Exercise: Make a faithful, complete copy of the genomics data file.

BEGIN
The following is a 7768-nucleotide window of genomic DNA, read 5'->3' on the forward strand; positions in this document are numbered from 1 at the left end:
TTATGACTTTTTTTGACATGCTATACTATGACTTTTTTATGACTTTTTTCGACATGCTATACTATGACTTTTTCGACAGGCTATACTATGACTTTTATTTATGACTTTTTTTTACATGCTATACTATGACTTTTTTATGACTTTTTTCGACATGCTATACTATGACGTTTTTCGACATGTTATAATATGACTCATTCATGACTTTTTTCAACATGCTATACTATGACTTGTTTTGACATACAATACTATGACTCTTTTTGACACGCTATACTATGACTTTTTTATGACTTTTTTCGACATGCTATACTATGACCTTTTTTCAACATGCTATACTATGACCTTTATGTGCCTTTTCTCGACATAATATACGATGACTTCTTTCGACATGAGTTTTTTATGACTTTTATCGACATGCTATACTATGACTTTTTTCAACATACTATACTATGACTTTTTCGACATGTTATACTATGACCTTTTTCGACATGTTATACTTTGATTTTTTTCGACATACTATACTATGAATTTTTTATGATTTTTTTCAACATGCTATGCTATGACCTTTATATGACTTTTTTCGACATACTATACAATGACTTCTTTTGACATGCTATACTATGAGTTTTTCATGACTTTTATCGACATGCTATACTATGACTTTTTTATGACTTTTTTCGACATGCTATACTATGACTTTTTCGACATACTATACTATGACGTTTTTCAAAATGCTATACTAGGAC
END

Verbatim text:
The following is a 7768-nucleotide window of genomic DNA, read 5'->3' on the forward strand; positions in this document are numbered from 1 at the left end:
TTATGACTTTTTTTGACATGCTATACTATGACTTTTTTATGACTTTTTTCGACATGCTATACTATGACTTTTTCGACAGGCTATACTATGACTTTTATTTATGACTTTTTTTTACATGCTATACTATGACTTTTTTATGACTTTTTTCGACATGCTATACTATGACGTTTTTCGACATGTTATAATATGACTCATTCATGACTTTTTTCAACATGCTATACTATGACTTGTTTTGACATACAATACTATGACTCTTTTTGACACGCTATACTATGACTTTTTTATGACTTTTTTCGACATGCTATACTATGACCTTTTTTCAACATGCTATACTATGACCTTTATGTGCCTTTTCTCGACATAATATACGATGACTTCTTTCGACATGAGTTTTTTATGACTTTTATCGACATGCTATACTATGACTTTTTTCAACATACTATACTATGACTTTTTCGACATGTTATACTATGACCTTTTTCGACATGTTATACTTTGATTTTTTTCGACATACTATACTATGAATTTTTTATGATTTTTTTCAACATGCTATGCTATGACCTTTATATGACTTTTTTCGACATACTATACAATGACTTCTTTTGACATGCTATACTATGAGTTTTTCATGACTTTTATCGACATGCTATACTATGACTTTTTTATGACTTTTTTCGACATGCTATACTATGACTTTTTCGACATACTATACTATGACGTTTTTCAAAATGCTATACTAGGAC